While it is true that motorcyclists are overrepresented in roadway fatalities, it’s hardly fair to place all of the blame on them. According to the United States Department of Transportation (NHTSA), per vehicle miles travelled in 2020, “motorcyclists [during this time frame] were about 28 times more likely than passenger vehicle occupants to die in a motor vehicle crash, and were 4 times more likely to be injured.” Interestingly enough, according to the Indiana Public University Policy Institute, over 58% of the time, the accident is not the fault of the motorcycle driver.

Motorcyclists have all of the same legal protections of other drivers, so why are they so grossly overrepresented in fatality statistics, year after year? While these legal protections are in place, unfortunately, the physical protection of the motorcycle itself is far less than a passenger car. The lack of a frame, roll bar or cage that you see in passenger car manufacturing means that the driver is extremely vulnerable to fatal injury in the event of a collision.

In some states, motorcyclists are forced to wear helmets to provide an extra layer of protection, but some drivers complain that helmets obstruct peripheral vision and cause other issues with moving your head quickly. The United States Center for Disease Control (CDC) states that the last calendar year that formal data was measured, 2017, saw over 1,800 lives saved due to wearing a helmet. The report also found that $1.5 billion in economic losses could have been avoided in the same year if helmets were worn by all cyclists on the roadway.  It would stand to reason that this stems from the fact that helmets reduce head injuries by nearly 70%.

If cyclists are not usually at fault in fatalities, what can be done to protect them? For one, vehicle motorists should be made aware of these statistics. The stereotype of the risk taking, macho, speeding motorcyclist seems to just simply be untrue. Because of their small size, motorcycles can be harder for vehicles to see, but vehicle drivers can often be far more distracted than their more focused motorcycle counterparts because of their own assumed safety in the confines of their vehicles.

If you have been in a motorcycle accident, chances are very slim that you walked away unscathed. In fact, according to several sets of statistics, living at all through a motorcycle accident can be viewed as a bit of a statistical anomaly. Over 5,000 motorcyclists die per year on the roads, according to the Insurance Information Institute. With distracted driving on the rise since the adoption of constant use of technology, it would be fair to say that driving a car, with all of it’s safety features, actually protects the drivers of those vehicles in order that they can continue engaging in dangerous behaviors. It’s ironic, since many motorcycle drivers say that the thing they love the most about driving them is that you can’t focus on anything else while you are driving them, giving the same zen like peace of any other pastime that requires extreme focus.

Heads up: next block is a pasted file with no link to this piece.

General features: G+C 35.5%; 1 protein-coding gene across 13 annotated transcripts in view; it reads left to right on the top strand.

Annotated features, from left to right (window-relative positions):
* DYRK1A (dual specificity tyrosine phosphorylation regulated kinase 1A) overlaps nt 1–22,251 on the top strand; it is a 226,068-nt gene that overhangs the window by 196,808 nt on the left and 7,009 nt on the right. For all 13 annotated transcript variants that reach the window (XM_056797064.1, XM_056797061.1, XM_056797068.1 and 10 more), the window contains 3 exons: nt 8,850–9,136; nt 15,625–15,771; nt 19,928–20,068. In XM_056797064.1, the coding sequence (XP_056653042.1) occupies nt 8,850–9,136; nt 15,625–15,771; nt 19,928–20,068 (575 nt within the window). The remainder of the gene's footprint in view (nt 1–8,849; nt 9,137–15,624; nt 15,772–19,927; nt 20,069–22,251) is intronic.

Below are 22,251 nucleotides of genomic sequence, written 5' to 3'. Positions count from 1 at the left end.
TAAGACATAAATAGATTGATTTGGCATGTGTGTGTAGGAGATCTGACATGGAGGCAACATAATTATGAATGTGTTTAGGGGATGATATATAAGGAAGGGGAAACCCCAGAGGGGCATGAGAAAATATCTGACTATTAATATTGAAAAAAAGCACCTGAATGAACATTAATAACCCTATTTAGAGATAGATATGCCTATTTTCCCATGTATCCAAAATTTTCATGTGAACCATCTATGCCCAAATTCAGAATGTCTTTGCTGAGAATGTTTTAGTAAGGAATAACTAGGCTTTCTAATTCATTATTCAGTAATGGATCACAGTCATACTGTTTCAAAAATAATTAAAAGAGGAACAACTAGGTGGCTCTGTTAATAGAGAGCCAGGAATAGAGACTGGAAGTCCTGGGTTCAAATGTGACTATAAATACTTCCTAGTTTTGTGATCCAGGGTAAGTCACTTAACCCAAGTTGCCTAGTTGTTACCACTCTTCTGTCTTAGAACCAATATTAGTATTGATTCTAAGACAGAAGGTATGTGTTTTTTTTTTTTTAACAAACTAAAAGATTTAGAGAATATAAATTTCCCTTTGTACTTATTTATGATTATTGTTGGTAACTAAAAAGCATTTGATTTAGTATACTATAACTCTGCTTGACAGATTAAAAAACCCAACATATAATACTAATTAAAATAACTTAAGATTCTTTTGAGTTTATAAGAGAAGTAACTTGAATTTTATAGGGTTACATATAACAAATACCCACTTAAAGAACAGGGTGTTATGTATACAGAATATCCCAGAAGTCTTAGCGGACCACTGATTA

When you have been injured in a motorcycle accident, you need a trusted attorney that will build a professional relationship with you. This includes letting you know your rights, explaining all of your options, letting you know generally what to expect, and helping you in the meantime to stay on top of piling medical bills and even mental health issues that can arise after a serious accident. Stephen Gaubert has 18 years of proven success fighting insurance companies at the highest level to make victims whole after an accident has shattered their lives.

When you call The Law Office of Stephen Gaubert, you will speak to him personally. Our office is focused on building relationships, not billboard or television advertising. If you have been in a motorcycle accident, call us today for a free, confidential case evaluation.

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